Construction work in the Seaport District of Boston came to a screeching halt when the crew came across something quite out of the ordinary: the wreckage of a 19th century ship buried underground! By examining the nails used on the ship, archaeologists called to the scene determined that the vessel was quite old. But how did the ship end up buried in dry land?
According to archaeologist Joe Bagley, the ship was found in an area known as Dorchester Flats, which was made up of mudflats that were filled in 1880 to create more sturdy land for construction. Whether the ship was run aground or intentionally sunk has yet to be determined, but archaeologist have concluded that there was a fire on board.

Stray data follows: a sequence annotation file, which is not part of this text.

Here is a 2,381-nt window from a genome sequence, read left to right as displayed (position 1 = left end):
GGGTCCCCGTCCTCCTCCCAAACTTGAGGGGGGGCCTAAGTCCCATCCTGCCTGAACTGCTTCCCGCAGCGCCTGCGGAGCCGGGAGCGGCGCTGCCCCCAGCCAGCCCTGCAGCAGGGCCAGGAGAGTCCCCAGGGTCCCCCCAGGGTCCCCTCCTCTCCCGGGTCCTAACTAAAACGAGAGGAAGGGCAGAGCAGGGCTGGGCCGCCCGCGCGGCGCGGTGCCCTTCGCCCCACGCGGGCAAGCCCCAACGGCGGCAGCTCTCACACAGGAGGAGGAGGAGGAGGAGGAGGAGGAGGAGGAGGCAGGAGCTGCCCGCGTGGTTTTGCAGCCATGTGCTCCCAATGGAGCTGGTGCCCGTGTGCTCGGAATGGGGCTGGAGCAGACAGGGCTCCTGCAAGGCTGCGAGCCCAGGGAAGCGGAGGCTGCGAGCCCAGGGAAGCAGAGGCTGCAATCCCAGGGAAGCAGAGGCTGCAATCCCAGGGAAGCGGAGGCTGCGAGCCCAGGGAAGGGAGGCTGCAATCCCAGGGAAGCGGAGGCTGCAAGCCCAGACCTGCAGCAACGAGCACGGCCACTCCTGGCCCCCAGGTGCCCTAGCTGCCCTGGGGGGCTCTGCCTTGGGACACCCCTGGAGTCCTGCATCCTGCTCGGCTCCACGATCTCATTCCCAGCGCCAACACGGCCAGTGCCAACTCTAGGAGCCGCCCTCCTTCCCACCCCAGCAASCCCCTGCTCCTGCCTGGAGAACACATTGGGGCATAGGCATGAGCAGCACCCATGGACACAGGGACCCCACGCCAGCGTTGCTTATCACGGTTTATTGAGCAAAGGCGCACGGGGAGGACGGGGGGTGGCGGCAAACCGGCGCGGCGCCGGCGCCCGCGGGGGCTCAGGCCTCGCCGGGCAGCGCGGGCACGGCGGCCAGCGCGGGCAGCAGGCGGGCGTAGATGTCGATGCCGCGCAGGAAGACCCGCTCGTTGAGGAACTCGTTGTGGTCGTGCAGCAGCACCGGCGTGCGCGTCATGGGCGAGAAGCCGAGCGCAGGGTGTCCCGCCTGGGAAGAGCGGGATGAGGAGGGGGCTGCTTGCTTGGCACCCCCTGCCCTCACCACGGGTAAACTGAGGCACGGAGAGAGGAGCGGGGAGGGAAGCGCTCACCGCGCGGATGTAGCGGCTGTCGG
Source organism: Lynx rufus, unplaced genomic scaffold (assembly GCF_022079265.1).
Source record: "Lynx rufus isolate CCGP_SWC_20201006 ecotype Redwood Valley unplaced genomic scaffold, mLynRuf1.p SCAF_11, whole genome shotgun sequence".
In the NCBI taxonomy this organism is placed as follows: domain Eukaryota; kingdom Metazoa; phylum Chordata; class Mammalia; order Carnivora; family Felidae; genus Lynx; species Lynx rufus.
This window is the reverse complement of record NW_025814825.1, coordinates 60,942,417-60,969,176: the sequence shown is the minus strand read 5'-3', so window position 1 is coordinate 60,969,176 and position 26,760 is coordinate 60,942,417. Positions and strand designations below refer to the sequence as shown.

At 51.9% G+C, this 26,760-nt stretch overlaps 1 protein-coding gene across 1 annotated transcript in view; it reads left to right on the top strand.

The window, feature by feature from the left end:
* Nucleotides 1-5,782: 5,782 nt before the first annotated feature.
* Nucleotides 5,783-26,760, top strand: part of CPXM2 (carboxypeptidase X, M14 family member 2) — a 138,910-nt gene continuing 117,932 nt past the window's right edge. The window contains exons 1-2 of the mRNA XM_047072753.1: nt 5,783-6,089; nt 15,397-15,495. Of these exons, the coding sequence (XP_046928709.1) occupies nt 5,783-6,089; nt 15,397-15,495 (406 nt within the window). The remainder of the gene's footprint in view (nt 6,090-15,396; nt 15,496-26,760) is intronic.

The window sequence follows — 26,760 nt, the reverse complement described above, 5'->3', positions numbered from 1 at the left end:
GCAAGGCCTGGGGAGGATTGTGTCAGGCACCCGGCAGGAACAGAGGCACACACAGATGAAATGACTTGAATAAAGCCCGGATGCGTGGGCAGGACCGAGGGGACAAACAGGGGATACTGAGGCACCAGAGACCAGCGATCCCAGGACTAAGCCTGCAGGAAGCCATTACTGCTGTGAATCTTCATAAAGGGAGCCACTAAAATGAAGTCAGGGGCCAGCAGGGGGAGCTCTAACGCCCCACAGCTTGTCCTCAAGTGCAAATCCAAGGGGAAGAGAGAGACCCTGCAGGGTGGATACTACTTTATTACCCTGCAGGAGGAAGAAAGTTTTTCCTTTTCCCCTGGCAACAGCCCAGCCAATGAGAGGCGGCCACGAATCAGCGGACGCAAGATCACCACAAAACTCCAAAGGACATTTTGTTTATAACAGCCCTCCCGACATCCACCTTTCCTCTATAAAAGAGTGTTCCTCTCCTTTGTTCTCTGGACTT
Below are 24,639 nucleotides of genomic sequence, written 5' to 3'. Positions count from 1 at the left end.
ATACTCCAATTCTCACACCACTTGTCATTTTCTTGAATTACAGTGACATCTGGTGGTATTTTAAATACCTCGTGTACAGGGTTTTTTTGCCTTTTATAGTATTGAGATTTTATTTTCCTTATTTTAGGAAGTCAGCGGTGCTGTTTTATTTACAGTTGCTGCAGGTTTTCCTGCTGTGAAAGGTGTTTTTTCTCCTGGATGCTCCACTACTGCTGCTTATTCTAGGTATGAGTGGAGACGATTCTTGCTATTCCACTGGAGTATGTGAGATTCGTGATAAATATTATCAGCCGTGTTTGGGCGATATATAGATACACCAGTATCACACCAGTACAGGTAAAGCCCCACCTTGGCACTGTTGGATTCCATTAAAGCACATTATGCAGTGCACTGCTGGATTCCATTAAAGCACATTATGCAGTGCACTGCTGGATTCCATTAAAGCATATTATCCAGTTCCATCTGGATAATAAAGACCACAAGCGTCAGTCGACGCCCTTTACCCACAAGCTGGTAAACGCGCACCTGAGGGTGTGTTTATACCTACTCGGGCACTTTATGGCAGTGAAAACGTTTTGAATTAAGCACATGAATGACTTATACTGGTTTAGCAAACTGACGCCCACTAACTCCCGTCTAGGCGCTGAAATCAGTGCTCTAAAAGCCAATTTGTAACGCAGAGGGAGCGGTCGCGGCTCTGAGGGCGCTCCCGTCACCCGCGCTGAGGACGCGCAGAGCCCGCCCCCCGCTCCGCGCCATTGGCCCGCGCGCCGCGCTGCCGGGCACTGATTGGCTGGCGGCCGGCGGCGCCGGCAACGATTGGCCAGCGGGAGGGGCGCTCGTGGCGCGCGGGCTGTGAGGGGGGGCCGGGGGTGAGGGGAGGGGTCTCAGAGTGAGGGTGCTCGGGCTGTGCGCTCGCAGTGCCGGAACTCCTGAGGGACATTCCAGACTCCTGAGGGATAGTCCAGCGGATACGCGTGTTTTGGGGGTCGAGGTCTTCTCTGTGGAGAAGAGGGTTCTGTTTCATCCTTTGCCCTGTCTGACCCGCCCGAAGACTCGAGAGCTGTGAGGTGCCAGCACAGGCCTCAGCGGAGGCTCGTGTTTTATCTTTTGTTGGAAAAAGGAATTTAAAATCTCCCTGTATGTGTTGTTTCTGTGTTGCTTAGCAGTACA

Several barrels carrying lime were found on the ship, suggesting that the vessel was bringing construction supplies from the North into Boston. Despite the fact that Skanska (the construction company) is losing money, the city of Boston and historians all around are grateful they've been given the chance to examine this rare find.